Cancel Megillat Esther? Not Now, Not Ever


Many have found Megillat Esther problematic. All through history, people have felt their own religious or moral sensibilities challenged by the story of Esther and Mordechai. Let’s look at some examples.

For rabbinic scholars approaching the text through a halachic lens, Megillat Esther presents several thorny challenges. Troubled by Mordechai’s refusal to bow before Haman, the rabbis of the Talmud and Midrash argued that there is nothing wrong with bowing down to another person as a mark of respect or even submission; there are many uncontroversial examples of such bowing throughout Tanach. Why then did Mordechai risk the welfare and safety of the entire Jewish people by refusing to do something halachically permissible – and under the circumstances, possibly even required?

More problematically, how do we reconcile Esther’s apparent religious piety with her marriage to a gentile king, seemingly without protestation? Here, the rabbinic tradition compounds the problem, suggesting that Esther was not only Mordechai’s relative as the text indicates, but indeed his wife. Thus, a married Jewish woman – considered a prophetess in rabbinic tradition – became the wife of the world’s most prominent gentile! 

It is not the place of this article to examine these questions, although it may be observed that the difficulty posed by Esther’s ‘intermarriage’ engages the rabbis of the Talmud in a fascinating discussion about the parameters of sexual consent, an issue central to our society’s re-examination of its treatment of women and its historic failure to understand and respect the centrality of consent in sexual relationships.  

The Church Fathers, untroubled by possible infractions of halachah, were unsettled by the stark absence of G-d in the Megillah. Known as the expanded ‘Greek Esther,’ the Christian version of the Megillah is similar to our own tradition, but also contains significant additions that are entirely novel to the Jewish reader. The provenance of those additions is interesting but beyond the scope of this brief article (see the chapter “Expanded Greek Esther” in the recent Jewish Annotated Apocrypha, Oxford University Press 2020). What is important for present purposes is the focus and content of those additions. They are overtly religious texts, replete with references to G-d and lengthy and moving prayers by both Mordechai and Esther. The Church Fathers’ reconstruction of the text is a radical departure from the Jewish tradition (although it must be acknowledged that the Midrash also crafts a prayer from the lips of Esther). 

More recently, many have repudiated the narrative on moral grounds; by contemporary standards, the Megillah deserves to be ‘canceled.’ Critics point to chapter 9 of the text, in which the Jews appear to embark upon a rampage of revenge and the indiscriminate slaughter of tens of thousands of civilians. Again, this is not the place to address that critique, save to observe that it distorts the simple meaning of the text and focuses exclusively on ‘Jewish revenge’ while ignoring the horrific racist and genocidal threat that led to this response.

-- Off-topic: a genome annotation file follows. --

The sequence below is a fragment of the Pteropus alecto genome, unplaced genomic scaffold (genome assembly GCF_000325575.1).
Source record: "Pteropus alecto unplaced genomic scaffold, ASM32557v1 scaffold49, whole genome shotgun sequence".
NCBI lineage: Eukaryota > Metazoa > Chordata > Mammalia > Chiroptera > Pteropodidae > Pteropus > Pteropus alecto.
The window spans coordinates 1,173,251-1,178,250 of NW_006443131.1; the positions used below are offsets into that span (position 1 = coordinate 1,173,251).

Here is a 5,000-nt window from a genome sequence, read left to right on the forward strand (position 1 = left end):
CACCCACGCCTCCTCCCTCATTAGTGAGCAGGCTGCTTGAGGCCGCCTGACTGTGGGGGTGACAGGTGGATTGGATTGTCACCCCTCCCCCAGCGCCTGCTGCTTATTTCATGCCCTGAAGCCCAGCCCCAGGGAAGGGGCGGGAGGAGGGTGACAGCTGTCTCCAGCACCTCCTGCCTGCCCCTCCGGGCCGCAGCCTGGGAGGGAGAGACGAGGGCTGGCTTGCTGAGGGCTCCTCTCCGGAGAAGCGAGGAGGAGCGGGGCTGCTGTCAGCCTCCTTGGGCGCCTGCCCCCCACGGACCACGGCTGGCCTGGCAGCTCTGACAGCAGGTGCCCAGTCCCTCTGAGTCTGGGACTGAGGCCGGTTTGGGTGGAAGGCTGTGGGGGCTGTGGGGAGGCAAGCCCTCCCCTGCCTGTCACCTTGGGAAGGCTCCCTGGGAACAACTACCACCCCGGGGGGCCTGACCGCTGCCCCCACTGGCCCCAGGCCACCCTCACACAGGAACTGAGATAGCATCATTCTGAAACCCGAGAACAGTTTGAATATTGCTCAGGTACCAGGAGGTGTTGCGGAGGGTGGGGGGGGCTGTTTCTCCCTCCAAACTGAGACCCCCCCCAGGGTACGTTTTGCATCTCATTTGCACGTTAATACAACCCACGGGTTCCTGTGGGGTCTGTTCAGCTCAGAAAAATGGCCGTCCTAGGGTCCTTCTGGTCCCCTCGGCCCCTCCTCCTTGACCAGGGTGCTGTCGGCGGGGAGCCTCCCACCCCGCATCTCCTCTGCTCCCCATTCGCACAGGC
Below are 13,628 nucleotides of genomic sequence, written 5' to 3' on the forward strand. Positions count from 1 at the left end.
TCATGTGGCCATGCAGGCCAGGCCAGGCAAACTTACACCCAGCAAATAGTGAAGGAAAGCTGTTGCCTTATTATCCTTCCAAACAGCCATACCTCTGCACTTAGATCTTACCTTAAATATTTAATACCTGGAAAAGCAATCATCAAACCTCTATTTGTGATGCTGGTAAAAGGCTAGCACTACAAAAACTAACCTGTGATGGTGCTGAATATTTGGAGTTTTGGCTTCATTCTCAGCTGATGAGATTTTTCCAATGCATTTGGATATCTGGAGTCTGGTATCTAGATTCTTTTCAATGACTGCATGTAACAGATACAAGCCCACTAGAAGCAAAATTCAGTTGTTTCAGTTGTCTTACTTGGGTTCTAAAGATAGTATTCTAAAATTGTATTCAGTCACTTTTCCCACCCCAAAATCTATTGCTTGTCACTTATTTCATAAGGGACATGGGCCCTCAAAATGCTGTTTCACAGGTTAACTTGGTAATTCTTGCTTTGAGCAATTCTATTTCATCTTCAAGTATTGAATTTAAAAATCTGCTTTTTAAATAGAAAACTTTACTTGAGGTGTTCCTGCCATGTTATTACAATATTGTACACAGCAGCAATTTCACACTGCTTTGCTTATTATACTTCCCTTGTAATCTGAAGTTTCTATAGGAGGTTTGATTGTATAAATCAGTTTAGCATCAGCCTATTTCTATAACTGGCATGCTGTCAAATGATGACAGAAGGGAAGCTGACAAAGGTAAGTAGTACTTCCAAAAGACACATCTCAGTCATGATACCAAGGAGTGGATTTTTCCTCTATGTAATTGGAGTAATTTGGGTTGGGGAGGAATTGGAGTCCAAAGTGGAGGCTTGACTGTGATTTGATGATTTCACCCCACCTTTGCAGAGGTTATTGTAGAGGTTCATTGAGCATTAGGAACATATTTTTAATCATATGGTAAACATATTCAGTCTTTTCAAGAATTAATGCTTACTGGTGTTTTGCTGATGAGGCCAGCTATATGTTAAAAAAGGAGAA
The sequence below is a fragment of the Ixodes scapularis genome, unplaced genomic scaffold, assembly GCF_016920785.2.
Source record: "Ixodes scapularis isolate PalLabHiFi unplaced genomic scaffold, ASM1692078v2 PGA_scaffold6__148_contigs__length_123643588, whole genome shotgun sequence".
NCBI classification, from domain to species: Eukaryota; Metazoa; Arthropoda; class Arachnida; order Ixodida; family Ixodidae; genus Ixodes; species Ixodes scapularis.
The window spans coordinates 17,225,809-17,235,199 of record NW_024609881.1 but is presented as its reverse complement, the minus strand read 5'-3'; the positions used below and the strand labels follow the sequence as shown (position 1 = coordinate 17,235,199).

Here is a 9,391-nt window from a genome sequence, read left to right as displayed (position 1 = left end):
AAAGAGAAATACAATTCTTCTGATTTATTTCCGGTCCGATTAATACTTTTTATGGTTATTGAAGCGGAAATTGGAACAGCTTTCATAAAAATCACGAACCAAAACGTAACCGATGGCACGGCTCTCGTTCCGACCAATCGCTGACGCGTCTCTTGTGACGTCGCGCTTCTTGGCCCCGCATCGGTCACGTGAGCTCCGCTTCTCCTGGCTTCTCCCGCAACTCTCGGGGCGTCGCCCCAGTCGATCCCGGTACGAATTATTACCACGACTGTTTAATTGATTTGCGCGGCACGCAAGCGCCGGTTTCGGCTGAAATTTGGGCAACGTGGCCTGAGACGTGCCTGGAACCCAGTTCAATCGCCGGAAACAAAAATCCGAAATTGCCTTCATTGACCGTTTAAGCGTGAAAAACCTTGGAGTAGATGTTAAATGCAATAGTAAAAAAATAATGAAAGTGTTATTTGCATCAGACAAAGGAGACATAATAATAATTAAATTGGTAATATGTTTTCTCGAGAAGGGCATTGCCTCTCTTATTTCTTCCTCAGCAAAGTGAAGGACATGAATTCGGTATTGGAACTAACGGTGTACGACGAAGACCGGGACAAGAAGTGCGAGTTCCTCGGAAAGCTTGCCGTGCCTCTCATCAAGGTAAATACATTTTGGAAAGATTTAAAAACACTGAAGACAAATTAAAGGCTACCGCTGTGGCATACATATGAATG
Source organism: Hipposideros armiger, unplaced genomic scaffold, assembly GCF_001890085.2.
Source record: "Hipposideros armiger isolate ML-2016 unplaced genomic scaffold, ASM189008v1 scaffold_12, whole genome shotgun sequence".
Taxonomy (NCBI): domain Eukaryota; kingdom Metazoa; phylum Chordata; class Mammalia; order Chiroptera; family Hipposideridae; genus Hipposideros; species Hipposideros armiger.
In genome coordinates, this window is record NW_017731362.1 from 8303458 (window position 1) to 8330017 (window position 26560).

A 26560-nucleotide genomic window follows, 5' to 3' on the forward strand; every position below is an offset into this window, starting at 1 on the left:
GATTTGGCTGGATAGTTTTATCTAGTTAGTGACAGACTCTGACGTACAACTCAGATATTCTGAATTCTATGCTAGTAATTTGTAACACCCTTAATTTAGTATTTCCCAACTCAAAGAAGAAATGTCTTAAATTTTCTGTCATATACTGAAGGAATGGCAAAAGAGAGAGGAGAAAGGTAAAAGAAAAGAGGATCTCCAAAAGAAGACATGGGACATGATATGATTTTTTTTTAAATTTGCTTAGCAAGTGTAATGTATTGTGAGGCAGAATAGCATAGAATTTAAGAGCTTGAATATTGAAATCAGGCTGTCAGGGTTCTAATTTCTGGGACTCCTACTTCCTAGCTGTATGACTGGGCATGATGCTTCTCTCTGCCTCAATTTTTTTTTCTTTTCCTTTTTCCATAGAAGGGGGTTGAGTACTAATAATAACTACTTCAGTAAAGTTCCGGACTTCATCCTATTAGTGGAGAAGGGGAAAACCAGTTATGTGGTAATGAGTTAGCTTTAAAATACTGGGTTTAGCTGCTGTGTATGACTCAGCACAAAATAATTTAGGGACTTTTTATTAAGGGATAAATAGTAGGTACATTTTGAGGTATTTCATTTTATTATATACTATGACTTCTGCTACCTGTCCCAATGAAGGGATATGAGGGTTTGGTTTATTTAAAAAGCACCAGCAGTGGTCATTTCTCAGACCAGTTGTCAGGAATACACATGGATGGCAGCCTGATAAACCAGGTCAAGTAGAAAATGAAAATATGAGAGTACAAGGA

What are we to make more generally of these challenges and the rabbinic response to Megillat Esther?

The rabbis who canonized the Tanach were plainly ‘awake’ to the theological challenges presented by Megillat Esther, just as they were aware of the problems presented by Shir Hashirim and Kohelet. It would have been convenient for the rabbis to rewrite the text as the Church Fathers did, require the study of its halachic explanations as part of the Purim rituals, or simply omit the Megillah from the canon and thus appease the censorious mob. 

But the rabbis did none of those things. Instead, they ensured the unadulterated text, with all its complexities, would remain part of the eternal Jewish tradition, confident in the ability of each coming generation to meet the challenges of the tradition and distill its meaning and significance. Ultimately, Megillat Esther is an inspiring story of Jewish heroism, resilience and survival in an all-too-real and brutal environment. Its greatness required no Talmudic addenda, no G-d in neon lights, and no moral apologia.   

We live in a Jewish world that too often exhausts itself in a sophisticated web of halachic analysis, competitive G-dly piety and strident moralizing. We should certainly explore these important issues, and take the time to study and discuss them. But as we re-read Megillat Esther this year, let’s also relax in the confident understanding that we can discover G-d and heroism in the story and in our own Jewish narrative without too much agony. Megillat Esther inspires us with its commitment to Jewish continuity, heroic self-sacrifice, Jewish self-respect and discerning G-d’s hand in history and the corridors of power. The rabbis of the Talmud understood the power of the story itself without distraction. So should we.


Rabbi Justice Marcus Solomon is the founding Rabbi of the Dianella Shule Mizrachi Perth. He was recently appointed a justice on the Supreme Court of Western Australia.

© 2024 World Mizrachi

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